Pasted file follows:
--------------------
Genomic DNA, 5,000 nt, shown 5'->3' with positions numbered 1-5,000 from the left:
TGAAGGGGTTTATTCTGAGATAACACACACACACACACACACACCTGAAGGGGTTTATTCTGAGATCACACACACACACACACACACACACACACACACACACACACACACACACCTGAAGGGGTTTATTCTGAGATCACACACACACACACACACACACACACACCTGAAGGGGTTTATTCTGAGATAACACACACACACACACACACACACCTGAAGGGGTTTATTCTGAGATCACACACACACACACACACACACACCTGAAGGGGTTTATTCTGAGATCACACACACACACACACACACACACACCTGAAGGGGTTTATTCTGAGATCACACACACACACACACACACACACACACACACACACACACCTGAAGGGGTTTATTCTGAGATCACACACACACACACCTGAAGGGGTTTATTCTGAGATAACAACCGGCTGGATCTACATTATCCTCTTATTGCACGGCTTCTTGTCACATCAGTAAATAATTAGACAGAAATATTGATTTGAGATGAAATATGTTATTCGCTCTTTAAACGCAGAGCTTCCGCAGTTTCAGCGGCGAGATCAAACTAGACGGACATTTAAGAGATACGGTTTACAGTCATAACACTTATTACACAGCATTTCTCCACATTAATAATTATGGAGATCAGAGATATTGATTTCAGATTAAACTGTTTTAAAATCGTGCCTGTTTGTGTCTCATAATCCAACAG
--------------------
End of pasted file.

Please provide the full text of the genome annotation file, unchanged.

Genomic DNA, 5,000 nt, shown 5'->3' with positions numbered 1-5,000 from the left:
TGAAGGGGTTTATTCTGAGATAACACACACACACACACACACACCTGAAGGGGTTTATTCTGAGATCACACACACACACACACACACACACACACACACACACACACACACACACCTGAAGGGGTTTATTCTGAGATCACACACACACACACACACACACACACACCTGAAGGGGTTTATTCTGAGATAACACACACACACACACACACACACCTGAAGGGGTTTATTCTGAGATCACACACACACACACACACACACACCTGAAGGGGTTTATTCTGAGATCACACACACACACACACACACACACACCTGAAGGGGTTTATTCTGAGATCACACACACACACACACACACACACACACACACACACACACCTGAAGGGGTTTATTCTGAGATCACACACACACACACCTGAAGGGGTTTATTCTGAGATAACAACCGGCTGGATCTACATTATCCTCTTATTGCACGGCTTCTTGTCACATCAGTAAATAATTAGACAGAAATATTGATTTGAGATGAAATATGTTATTCGCTCTTTAAACGCAGAGCTTCCGCAGTTTCAGCGGCGAGATCAAACTAGACGGACATTTAAGAGATACGGTTTACAGTCATAACACTTATTACACAGCATTTCTCCACATTAATAATTATGGAGATCAGAGATATTGATTTCAGATTAAACTGTTTTAAAATCGTGCCTGTTTGTGTCTCATAATCCAACAG